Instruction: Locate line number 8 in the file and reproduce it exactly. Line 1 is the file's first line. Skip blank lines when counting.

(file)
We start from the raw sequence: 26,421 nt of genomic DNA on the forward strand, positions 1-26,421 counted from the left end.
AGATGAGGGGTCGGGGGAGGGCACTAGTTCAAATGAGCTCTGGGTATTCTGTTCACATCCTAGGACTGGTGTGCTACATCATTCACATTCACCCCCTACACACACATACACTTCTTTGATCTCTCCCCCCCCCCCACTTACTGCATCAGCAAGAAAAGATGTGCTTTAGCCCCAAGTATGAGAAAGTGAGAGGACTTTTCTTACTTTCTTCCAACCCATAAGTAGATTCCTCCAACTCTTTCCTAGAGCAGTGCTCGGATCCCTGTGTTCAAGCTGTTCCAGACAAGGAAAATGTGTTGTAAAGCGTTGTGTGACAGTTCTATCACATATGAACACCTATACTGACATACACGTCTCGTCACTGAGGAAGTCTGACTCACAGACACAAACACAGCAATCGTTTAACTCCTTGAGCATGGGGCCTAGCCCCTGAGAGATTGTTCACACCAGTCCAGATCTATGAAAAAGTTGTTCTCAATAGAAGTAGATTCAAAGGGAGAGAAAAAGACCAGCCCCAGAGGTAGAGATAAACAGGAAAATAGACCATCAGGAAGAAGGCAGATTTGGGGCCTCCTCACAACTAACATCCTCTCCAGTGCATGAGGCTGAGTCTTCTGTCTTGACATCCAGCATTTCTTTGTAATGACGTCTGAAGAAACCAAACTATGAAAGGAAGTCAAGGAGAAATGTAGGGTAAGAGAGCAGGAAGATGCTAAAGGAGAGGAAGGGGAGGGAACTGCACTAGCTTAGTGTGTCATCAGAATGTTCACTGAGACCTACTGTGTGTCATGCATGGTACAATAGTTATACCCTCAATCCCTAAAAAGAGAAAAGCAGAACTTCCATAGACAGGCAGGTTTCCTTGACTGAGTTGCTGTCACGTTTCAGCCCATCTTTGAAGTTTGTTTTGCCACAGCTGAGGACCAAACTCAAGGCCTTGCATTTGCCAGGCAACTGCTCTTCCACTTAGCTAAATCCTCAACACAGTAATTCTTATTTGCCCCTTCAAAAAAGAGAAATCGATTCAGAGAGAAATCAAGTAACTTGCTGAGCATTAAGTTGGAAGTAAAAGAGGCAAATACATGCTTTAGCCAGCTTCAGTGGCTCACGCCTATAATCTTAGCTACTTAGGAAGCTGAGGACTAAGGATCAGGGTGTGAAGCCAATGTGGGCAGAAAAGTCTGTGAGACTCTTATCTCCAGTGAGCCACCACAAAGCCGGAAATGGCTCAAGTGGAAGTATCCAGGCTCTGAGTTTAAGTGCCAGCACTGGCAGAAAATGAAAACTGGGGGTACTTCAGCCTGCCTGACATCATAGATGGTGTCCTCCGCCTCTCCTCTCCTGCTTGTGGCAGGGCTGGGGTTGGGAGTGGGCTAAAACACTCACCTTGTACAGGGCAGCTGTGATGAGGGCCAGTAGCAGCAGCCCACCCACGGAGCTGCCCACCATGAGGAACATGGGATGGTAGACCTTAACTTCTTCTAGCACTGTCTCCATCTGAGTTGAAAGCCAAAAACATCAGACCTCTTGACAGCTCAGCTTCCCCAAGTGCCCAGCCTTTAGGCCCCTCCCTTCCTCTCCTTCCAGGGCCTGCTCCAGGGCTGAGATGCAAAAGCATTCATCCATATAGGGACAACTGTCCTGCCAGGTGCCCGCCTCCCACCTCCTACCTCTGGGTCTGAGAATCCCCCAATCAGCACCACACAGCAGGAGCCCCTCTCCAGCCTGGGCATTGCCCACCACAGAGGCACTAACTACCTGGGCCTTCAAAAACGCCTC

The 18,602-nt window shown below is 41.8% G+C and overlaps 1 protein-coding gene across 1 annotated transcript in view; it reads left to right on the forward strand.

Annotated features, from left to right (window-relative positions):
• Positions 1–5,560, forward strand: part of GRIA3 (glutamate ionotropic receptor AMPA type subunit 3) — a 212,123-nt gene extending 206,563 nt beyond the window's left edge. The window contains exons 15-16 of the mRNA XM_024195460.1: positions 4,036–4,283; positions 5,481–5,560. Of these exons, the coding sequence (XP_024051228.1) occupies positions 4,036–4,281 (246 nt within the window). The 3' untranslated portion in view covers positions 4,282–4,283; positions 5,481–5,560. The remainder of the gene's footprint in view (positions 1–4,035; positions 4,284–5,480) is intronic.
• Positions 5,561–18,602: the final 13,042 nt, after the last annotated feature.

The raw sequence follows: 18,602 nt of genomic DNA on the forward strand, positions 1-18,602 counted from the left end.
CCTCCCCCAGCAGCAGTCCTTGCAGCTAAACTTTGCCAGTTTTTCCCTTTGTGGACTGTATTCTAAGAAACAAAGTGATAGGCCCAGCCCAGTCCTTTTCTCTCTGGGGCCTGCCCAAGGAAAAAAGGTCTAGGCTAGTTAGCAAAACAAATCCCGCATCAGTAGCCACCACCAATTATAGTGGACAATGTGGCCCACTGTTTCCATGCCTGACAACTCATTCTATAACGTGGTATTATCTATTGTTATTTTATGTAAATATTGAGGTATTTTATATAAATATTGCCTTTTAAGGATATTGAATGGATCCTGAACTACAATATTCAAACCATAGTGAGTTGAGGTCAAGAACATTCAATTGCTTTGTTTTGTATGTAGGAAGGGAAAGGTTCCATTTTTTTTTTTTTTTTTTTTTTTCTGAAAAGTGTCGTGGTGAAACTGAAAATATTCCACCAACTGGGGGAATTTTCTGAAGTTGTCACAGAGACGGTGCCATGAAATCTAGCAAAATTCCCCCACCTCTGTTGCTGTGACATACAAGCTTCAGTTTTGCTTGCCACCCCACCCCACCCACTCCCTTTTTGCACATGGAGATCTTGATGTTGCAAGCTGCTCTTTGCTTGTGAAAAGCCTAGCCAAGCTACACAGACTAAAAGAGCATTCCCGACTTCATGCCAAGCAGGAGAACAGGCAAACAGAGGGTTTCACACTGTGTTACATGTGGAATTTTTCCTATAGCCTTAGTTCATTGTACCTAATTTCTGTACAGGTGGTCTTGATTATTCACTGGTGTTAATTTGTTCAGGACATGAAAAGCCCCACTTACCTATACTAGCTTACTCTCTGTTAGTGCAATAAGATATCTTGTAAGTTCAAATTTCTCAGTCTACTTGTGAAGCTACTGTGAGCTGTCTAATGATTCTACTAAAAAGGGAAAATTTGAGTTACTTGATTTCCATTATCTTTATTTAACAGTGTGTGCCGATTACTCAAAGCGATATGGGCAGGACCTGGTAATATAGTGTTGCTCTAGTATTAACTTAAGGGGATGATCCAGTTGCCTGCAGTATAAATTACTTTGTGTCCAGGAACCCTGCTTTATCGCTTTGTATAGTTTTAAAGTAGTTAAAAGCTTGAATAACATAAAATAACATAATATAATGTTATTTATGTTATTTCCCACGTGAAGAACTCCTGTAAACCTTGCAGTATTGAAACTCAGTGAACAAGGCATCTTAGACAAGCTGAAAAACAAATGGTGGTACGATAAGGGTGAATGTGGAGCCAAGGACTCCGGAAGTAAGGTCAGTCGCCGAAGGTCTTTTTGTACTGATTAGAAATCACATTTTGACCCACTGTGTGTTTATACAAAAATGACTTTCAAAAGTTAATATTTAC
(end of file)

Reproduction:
CCTCCCCCAGCAGCAGTCCTTGCAGCTAAACTTTGCCAGTTTTTCCCTTTGTGGACTGTATTCTAAGAAACAAAGTGATAGGCCCAGCCCAGTCCTTTTCTCTCTGGGGCCTGCCCAAGGAAAAAAGGTCTAGGCTAGTTAGCAAAACAAATCCCGCATCAGTAGCCACCACCAATTATAGTGGACAATGTGGCCCACTGTTTCCATGCCTGACAACTCATTCTATAACGTGGTATTATCTATTGTTATTTTATGTAAATATTGAGGTATTTTATATAAATATTGCCTTTTAAGGATATTGAATGGATCCTGAACTACAATATTCAAACCATAGTGAGTTGAGGTCAAGAACATTCAATTGCTTTGTTTTGTATGTAGGAAGGGAAAGGTTCCATTTTTTTTTTTTTTTTTTTTTTTCTGAAAAGTGTCGTGGTGAAACTGAAAATATTCCACCAACTGGGGGAATTTTCTGAAGTTGTCACAGAGACGGTGCCATGAAATCTAGCAAAATTCCCCCACCTCTGTTGCTGTGACATACAAGCTTCAGTTTTGCTTGCCACCCCACCCCACCCACTCCCTTTTTGCACATGGAGATCTTGATGTTGCAAGCTGCTCTTTGCTTGTGAAAAGCCTAGCCAAGCTACACAGACTAAAAGAGCATTCCCGACTTCATGCCAAGCAGGAGAACAGGCAAACAGAGGGTTTCACACTGTGTTACATGTGGAATTTTTCCTATAGCCTTAGTTCATTGTACCTAATTTCTGTACAGGTGGTCTTGATTATTCACTGGTGTTAATTTGTTCAGGACATGAAAAGCCCCACTTACCTATACTAGCTTACTCTCTGTTAGTGCAATAAGATATCTTGTAAGTTCAAATTTCTCAGTCTACTTGTGAAGCTACTGTGAGCTGTCTAATGATTCTACTAAAAAGGGAAAATTTGAGTTACTTGATTTCCATTATCTTTATTTAACAGTGTGTGCCGATTACTCAAAGCGATATGGGCAGGACCTGGTAATATAGTGTTGCTCTAGTATTAACTTAAGGGGATGATCCAGTTGCCTGCAGTATAAATTACTTTGTGTCCAGGAACCCTGCTTTATCGCTTTGTATAGTTTTAAAGTAGTTAAAAGCTTGAATAACATAAAATAACATAATATAATGTTATTTATGTTATTTCCCACGTGAAGAACTCCTGTAAACCTTGCAGTATTGAAACTCAGTGAACAAGGCATCTTAGACAAGCTGAAAAACAAATGGTGGTACGATAAGGGTGAATGTGGAGCCAAGGACTCCGGAAGTAAGGTCAGTCGCCGAAGGTCTTTTTGTACTGATTAGAAATCACATTTTGACCCACTGTGTGTTTATACAAAAATGACTTTCAAAAGTTAATATTTAC